|Publication number||US7004255 B2|
|Application number||US 10/250,117|
|Publication date||28 Feb 2006|
|Filing date||4 Jun 2003|
|Priority date||4 Jun 2003|
|Also published as||US20050000690|
|Publication number||10250117, 250117, US 7004255 B2, US 7004255B2, US-B2-7004255, US7004255 B2, US7004255B2|
|Original Assignee||Schlumberger Technology Corporation|
|Export Citation||BiBTeX, EndNote, RefMan|
|Patent Citations (3), Referenced by (60), Classifications (10), Legal Events (3)|
|External Links: USPTO, USPTO Assignment, Espacenet|
The invention relates to subterranean wells for the injection, storage, or production of fluids. More particularly it relates to plugging fractures in formations in such wells.
Fractures in reservoirs normally have the highest flow capacity of any portion of the reservoir formation. These fractures in the formation may be natural or hydraulically generated. In a natural fault in the rock structure, the high flow capacity results either from the same factors as for natural fractures or from the fracture being open for example due to natural asperities or because the rock is hard and the closure stress is low. In artificially created fractures, such as those created by hydraulic fracturing or acid fracturing, the high flow capacity results from the fracture being either propped with a very permeable bed of material or etched along the fracture face with acid or other material that has dissolved part of the formation.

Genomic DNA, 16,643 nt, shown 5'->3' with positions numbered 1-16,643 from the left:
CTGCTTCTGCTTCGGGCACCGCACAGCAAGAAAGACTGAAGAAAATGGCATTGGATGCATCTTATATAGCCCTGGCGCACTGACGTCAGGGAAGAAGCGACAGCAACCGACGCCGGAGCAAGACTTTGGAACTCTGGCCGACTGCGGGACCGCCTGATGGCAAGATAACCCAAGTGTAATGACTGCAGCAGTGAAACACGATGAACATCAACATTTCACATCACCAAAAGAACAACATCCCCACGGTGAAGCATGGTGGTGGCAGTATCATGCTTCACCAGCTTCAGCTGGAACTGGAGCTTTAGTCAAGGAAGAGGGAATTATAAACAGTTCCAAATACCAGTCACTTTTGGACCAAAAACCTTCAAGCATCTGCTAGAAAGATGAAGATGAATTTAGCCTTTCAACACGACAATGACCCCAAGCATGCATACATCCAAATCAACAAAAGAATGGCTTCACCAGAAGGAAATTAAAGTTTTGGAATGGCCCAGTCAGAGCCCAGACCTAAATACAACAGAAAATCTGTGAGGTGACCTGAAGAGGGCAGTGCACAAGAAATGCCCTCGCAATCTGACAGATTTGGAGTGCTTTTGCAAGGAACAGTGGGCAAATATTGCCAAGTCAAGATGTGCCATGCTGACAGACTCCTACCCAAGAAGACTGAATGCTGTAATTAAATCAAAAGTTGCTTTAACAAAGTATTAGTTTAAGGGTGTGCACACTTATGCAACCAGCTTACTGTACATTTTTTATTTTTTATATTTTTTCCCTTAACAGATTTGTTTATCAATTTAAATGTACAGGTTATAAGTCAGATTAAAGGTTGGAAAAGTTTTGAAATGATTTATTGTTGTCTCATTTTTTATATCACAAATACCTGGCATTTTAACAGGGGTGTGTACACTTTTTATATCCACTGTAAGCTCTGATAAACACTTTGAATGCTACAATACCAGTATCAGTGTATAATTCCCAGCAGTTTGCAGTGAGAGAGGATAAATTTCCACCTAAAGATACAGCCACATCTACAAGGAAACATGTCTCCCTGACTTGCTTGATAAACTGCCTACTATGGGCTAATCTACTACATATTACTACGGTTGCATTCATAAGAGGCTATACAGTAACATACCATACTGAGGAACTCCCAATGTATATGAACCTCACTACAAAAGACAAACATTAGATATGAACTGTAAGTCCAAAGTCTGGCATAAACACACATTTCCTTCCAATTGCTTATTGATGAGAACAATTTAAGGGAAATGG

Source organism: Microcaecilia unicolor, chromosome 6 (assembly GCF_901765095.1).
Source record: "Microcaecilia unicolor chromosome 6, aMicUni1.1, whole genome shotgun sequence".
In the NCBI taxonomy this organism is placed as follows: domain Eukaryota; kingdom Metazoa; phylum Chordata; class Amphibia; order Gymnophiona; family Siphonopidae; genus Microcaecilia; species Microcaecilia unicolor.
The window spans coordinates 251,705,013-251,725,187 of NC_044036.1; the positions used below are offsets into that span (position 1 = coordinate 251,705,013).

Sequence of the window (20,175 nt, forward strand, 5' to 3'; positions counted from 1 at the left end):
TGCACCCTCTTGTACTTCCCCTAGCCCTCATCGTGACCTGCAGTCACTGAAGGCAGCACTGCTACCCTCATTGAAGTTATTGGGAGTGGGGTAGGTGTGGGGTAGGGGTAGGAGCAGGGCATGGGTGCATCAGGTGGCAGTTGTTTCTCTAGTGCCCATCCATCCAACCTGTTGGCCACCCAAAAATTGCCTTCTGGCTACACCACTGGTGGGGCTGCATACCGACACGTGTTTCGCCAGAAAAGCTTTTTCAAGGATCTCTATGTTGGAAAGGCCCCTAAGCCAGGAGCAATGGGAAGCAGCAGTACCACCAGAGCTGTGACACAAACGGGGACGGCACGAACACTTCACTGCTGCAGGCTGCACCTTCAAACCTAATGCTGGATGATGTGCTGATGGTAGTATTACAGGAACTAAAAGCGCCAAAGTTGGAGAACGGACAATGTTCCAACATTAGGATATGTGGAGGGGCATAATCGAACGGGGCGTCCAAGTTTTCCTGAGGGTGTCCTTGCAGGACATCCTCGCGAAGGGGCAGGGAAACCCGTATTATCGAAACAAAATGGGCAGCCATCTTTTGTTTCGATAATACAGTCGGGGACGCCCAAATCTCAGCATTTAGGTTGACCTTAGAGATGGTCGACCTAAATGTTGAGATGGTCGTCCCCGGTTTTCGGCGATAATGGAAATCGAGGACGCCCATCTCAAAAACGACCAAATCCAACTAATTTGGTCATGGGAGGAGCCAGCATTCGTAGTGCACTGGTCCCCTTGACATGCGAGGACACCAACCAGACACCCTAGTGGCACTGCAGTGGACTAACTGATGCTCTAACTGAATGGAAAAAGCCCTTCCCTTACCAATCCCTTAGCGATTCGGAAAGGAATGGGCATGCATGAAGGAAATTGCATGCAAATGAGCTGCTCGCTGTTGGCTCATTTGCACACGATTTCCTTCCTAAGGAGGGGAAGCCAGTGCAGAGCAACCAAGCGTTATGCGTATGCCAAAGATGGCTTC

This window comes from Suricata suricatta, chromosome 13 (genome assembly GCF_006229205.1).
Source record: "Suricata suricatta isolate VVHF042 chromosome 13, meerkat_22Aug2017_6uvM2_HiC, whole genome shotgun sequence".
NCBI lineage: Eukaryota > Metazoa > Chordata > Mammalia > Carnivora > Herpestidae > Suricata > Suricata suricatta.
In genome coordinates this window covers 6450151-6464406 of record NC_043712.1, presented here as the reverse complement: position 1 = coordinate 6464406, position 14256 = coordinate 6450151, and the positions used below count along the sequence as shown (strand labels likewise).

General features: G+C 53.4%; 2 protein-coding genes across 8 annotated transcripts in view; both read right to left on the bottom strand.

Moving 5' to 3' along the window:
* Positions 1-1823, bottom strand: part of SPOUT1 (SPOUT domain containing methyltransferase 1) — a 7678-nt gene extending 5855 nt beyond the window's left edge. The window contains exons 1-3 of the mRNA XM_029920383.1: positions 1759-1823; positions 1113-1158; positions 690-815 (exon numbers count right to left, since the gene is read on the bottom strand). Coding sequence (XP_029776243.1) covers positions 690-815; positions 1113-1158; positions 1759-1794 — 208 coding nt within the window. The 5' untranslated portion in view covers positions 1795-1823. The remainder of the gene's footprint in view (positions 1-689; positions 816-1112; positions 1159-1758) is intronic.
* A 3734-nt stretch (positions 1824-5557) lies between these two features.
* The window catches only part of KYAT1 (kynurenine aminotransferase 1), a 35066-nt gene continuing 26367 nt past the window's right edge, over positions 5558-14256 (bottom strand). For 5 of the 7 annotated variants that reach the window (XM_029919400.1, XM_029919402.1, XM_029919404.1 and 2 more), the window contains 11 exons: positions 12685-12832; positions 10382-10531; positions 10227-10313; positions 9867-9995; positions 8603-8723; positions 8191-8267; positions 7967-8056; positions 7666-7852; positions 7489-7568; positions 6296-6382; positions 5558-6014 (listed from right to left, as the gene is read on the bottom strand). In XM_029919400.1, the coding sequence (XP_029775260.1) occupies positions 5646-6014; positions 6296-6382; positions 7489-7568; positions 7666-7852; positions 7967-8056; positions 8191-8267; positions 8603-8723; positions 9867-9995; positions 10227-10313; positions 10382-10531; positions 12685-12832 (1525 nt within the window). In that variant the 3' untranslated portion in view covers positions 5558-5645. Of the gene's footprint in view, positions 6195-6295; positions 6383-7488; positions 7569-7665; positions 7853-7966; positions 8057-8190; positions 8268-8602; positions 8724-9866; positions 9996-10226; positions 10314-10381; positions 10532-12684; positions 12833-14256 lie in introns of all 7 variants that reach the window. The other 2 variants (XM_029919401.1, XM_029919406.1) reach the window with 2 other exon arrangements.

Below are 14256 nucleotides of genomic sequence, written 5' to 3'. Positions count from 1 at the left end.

Fractures of interest in this field are typically connected to the formation and to the wellbore. Large volumes of fluids will travel through fractures due to their high flow capacity. This allows wells to have high fluid rates for production or injection. Normally, this is desirable.
However, in the course of creating or using an oil or gas well, it is often desirable to plug or partially plug a fracture in the rock formations, thereby reducing its flow capacity. Typically the reasons for plugging these fractures are that a) they are producing unwanted water or gas, b) there is non-uniformity of injected fluid (such as water or CO 2) in an enhanced recovery flood, or c) expensive materials (such as hydraulic fracturing fluids during fracturing) are being injected into non-producing areas of the formation. This latter case can be particularly deleterious if it results in undesirable fracture growth because at best it wastes manpower, hydraulic horsepower, and materials, to produce a fracture where it is not needed, and at worst it results in the growth of a fracture into a region from which undesirable fluids, such as water, are produced.